LAS VEGAS — Macklin Celebrini was the No. 1 overall choice at the NHL draft on Friday, going swiftly off the board to the San Jose Sharks.

The 18-year-old center projected to be the draft’s No. 1 selection following a celebrated freshman season at Boston University. Celebrini became, at just 17 years old, the youngest winner of the Hobey Baker Award as the NCAA’s top skater. He produced 32 goals and 64 points in 38 games for the Terriers.

Celebrini — clocking in at 6-foot and just shy of 200 pounds — was second in college scoring, failing to notch at least one point in only six games.

Just four other freshman — Paul Kariya, Jack Eichel and Adam Fantilli — had won a Hobey Baker Award. That same season, Celebrini was the Hockey East Player of the Year, Rookie of the Year and scoring champion.

“Just a surreal feeling, I’ve been dreaming of this moment since I was a kid,” Celebrini told ESPN after the former Sharks center Joe Thornton made the selection for the franchise.

Celebrini is a quintessential two-way skater, with excellent speed and a lethal shot that’s made him a dominant threat at every level of his career. An ability to dial in defensively and battle for pucks has set Celebrini apart and made him a coveted addition who is ready to join NHL ranks immediately.

Prior to joining the college ranks, Celebrini spent the 2022-23 season with the USHL’s Chicago Steel, where he led the Steel to an Eastern Conference finals berth with 46 goals and 86 points in 50 games.

Celebrini, who hails from North Vancouver, British Columbia, has represented Canada internationally at the 2023 U-18 championships and 2024 World Junior Championships, when he led Canada in scoring with four goals and eight points.

Having the chance to take Celebrini is a boost for San Jose, which had never picked first overall. The Sharks had a brutal season in 2023-24, finishing last with a 19-54-9 record that led to coach David Quinn being fired (and replaced by Ryan Warsofsky). Leading scorer Tomas Hertl was traded to Las Vegas in March, as clear a signal as any of how deep into the rebuilding phase San Jose truly is. Celebrini will be a gigantic part of that process — and give fans something to root for as it rolls along.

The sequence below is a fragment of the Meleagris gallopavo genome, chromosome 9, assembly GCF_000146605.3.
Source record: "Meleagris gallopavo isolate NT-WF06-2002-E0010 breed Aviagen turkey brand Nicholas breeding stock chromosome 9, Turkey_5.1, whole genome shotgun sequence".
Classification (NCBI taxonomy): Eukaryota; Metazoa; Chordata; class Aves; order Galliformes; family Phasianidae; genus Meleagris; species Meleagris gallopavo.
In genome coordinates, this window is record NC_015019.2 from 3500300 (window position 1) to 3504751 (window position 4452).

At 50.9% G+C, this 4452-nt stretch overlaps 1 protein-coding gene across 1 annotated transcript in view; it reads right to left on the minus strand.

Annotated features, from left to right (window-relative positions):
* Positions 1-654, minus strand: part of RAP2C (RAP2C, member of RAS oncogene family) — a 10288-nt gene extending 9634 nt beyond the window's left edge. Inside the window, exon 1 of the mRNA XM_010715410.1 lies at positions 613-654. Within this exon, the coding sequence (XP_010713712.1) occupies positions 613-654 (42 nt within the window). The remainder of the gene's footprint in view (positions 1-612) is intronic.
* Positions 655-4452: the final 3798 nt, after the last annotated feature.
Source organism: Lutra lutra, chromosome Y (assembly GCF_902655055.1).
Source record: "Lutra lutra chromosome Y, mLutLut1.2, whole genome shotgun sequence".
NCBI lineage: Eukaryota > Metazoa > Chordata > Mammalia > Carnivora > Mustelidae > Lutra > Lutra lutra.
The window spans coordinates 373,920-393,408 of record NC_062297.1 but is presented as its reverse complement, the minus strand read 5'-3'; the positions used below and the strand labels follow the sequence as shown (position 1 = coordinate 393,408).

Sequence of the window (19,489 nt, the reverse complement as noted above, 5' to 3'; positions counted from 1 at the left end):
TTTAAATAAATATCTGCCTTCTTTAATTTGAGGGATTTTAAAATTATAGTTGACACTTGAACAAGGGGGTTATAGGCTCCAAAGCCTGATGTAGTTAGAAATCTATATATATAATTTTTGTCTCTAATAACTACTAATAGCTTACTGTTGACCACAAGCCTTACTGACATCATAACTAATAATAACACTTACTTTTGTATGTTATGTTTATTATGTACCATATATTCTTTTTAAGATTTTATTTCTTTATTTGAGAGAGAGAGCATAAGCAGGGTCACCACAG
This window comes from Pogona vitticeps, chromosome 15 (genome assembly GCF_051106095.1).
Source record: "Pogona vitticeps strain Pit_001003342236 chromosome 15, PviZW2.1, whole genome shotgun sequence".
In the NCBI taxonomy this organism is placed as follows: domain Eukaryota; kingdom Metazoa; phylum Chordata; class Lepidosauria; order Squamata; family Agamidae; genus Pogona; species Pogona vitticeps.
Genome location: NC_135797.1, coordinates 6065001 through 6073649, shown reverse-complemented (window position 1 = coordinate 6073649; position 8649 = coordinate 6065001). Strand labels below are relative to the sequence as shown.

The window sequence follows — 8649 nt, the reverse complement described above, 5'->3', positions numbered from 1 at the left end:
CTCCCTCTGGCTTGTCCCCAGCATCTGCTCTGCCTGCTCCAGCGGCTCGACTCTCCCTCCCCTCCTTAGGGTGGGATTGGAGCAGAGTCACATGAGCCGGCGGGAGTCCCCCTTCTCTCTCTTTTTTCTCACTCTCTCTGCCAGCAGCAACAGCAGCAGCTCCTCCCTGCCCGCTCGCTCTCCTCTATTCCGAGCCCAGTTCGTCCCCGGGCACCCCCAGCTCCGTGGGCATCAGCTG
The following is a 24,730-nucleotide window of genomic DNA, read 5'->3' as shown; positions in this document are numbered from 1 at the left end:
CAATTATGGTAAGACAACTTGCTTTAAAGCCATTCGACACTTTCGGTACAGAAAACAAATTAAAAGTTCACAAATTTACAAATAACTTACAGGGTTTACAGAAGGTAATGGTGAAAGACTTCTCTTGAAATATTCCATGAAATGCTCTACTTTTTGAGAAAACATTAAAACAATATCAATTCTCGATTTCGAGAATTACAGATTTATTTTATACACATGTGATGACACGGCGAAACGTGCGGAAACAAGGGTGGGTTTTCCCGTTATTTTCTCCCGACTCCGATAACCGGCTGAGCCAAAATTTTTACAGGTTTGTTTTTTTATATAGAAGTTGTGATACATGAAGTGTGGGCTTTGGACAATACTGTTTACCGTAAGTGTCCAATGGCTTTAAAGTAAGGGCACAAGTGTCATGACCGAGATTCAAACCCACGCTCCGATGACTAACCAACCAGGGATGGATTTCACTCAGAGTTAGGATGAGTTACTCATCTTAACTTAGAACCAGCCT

Sharks general manager Mike Grier had played coy earlier in the week leading up to Friday’s first round about who San Jose might choose, telling reporters, “we’ll see what comes Friday night,” but it was clear Celebrini was a slam-dunk for the Sharks.

“When you sit down with him for two minutes, you really feel his drive and competitiveness,” Grier said last week. “It just seeps out of him. He’s a driven kid. He’s an alpha.”

Celebrini has ties to the Bay area — and the Sharks organization — something that should make for a seamless transition. His father, Rick, moved their family to California in 2018 when he became the Golden State Warriors vice president of health and performance. That allowed Celebrini to play a season with the junior Sharks program, and his family still has a home nearby to where the Sharks are situated.

At No. 2 overall, the Chicago Blackhawks selected Artyom Levshunov, 18, a defenseman who played for the Michigan State Spartans last season. Blackhawks star Connor Bedard, who was selected as the league’s top rookie, winning the Calder Memorial Trophy Thursday, made the selection for the franchise.

At No. 3, the Anaheim Ducks selected Beckett Sennecke, 18, a right wing who played in the Ontario Hockey League last season.

The Sharks also selected at No. 11 in the first round, drafting defenseman Sam Dickinson, who played in the Ontario Hockey League last season, scoring 18 goals.

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